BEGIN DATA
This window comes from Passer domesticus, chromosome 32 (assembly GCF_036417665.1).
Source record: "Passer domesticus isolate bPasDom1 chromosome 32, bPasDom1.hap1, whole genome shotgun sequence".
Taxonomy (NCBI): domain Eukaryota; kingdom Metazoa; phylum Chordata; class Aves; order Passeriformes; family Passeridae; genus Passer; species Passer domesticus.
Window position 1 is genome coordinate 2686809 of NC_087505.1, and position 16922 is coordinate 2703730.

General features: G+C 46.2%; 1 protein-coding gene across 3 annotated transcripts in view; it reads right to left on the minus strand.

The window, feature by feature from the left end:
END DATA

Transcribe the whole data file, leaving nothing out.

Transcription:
This window comes from Passer domesticus, chromosome 32 (assembly GCF_036417665.1).
Source record: "Passer domesticus isolate bPasDom1 chromosome 32, bPasDom1.hap1, whole genome shotgun sequence".
Taxonomy (NCBI): domain Eukaryota; kingdom Metazoa; phylum Chordata; class Aves; order Passeriformes; family Passeridae; genus Passer; species Passer domesticus.
Window position 1 is genome coordinate 2686809 of NC_087505.1, and position 16922 is coordinate 2703730.

General features: G+C 46.2%; 1 protein-coding gene across 3 annotated transcripts in view; it reads right to left on the minus strand.

The window, feature by feature from the left end: